MTC erects first ever macro base station to address issues related to high urban macro site deployment cost
Mobile Telecommunications Limited (MTC Namibia) recently pioneered a new type of base transmitter station; the Tubestar macro base station at Osona Village Estates, some 50 kilometers north of Windhoek.
As opposed to conventional network towers, a Tubestar macro base station is a single pier hollowed structure centrally located Base transmission station. This allows the entire components of the tower to be integrated within the hollow single shaft tower and not around it as the norm currently.
According to the company it is basically an enclosed vertical installation which houses all the components such as radio frequency (RF), baseband, transmission, and power supply modules as well as batteries.
The macro base station solution addresses issues related to high urban macro site deployment cost, difficult site acquisition, and poor deployment efficiency, they added.
The solution also reduces civil work and site rental costs, and has the potential to generate an estimated 40 percent total cost of ownership (TCO) reduction in five years. The TubeStar site solution features 2 m2 footprint, which is 90% lower than that of traditional macro base stations (30 m2 to 60 m2).
A TubeStar site can supports up to seven band multi RAT (GSM/UMTS/LTE) and 5G-oriented evolution, meaning it can effectively assist telecom operators to assume an early lead in 4.5 and 5G construction.
“Our latest infrastructure model harnesses the future architecture evolution to enable fast problem solving in a more manageable and effective way,” said John Ekongo, MTC’s Corporate Affairs Manager.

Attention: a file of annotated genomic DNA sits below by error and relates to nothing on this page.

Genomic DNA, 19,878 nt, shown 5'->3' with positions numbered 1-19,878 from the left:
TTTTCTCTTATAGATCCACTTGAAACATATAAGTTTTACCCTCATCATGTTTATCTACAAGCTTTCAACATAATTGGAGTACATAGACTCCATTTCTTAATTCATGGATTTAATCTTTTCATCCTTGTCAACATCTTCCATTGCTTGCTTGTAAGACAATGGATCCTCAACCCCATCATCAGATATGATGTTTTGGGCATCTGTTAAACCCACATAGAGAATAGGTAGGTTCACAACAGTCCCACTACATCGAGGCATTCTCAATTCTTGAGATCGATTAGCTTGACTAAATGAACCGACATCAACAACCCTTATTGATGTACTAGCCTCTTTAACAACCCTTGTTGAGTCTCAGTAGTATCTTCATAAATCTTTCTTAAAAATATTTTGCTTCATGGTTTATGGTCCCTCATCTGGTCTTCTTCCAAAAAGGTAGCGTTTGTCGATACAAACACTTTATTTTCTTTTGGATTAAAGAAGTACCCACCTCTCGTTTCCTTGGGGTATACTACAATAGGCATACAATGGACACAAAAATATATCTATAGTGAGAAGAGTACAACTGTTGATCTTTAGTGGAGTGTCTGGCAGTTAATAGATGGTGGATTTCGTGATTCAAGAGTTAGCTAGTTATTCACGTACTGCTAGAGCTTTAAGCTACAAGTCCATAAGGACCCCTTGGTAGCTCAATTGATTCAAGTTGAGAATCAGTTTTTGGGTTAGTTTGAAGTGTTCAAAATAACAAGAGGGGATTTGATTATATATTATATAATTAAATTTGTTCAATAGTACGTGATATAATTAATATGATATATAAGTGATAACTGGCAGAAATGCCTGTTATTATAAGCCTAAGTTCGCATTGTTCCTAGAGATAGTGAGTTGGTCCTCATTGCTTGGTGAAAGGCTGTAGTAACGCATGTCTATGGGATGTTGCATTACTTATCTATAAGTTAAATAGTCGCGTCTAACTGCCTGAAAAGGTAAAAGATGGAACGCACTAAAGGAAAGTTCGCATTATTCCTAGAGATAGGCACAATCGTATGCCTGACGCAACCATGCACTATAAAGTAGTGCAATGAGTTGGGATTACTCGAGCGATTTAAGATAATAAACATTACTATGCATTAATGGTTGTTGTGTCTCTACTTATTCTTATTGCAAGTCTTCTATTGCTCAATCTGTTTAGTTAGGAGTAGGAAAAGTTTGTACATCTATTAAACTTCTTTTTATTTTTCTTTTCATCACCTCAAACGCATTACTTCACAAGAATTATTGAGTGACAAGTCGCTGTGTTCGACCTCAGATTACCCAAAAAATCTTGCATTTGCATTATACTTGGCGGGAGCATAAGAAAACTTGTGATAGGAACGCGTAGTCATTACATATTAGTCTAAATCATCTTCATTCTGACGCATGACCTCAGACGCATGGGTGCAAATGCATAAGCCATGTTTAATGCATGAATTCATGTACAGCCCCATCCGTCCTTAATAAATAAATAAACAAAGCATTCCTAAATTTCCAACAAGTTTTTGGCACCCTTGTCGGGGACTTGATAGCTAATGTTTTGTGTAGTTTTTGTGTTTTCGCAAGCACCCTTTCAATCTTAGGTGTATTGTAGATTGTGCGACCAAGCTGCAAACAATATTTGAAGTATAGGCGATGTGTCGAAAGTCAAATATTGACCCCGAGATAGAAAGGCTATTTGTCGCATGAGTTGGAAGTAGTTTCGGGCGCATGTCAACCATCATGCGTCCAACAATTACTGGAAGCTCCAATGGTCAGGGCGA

The evolution of technology is moving at a fast pace and demands tech players to incorporate innovative ways to effect and improve the way network components work together in a conventional tower (s).
The Tubestar technology occupies 75% less space than the traditional base station making it easier to offer services in urban settlement where land allocation is usually a challenge, said Ekongo.
It eliminates the need for perimeter walls around the Base Transmitter station that consists of extra infrastructure that is incorporated within the tower. The said infrastructure solves three pain points for telecom companies: high urban macro site deployment cost, difficult site acquisition, and poor deployment efficiency. This means that MTC no longer require a dedicated tower, cabinet and equipment room for each site.
“Although it’s higher cost, the all-in-one and environment-friendly technology sums up convenience and as it is a less objection to people while performing optimal network services,” said Ekongo.
MTC will continue to embrace the latest technology and ensure that it keeps on par with global developments by incorporating up-to-date technological features on its infrastructures, concluded Ekongo.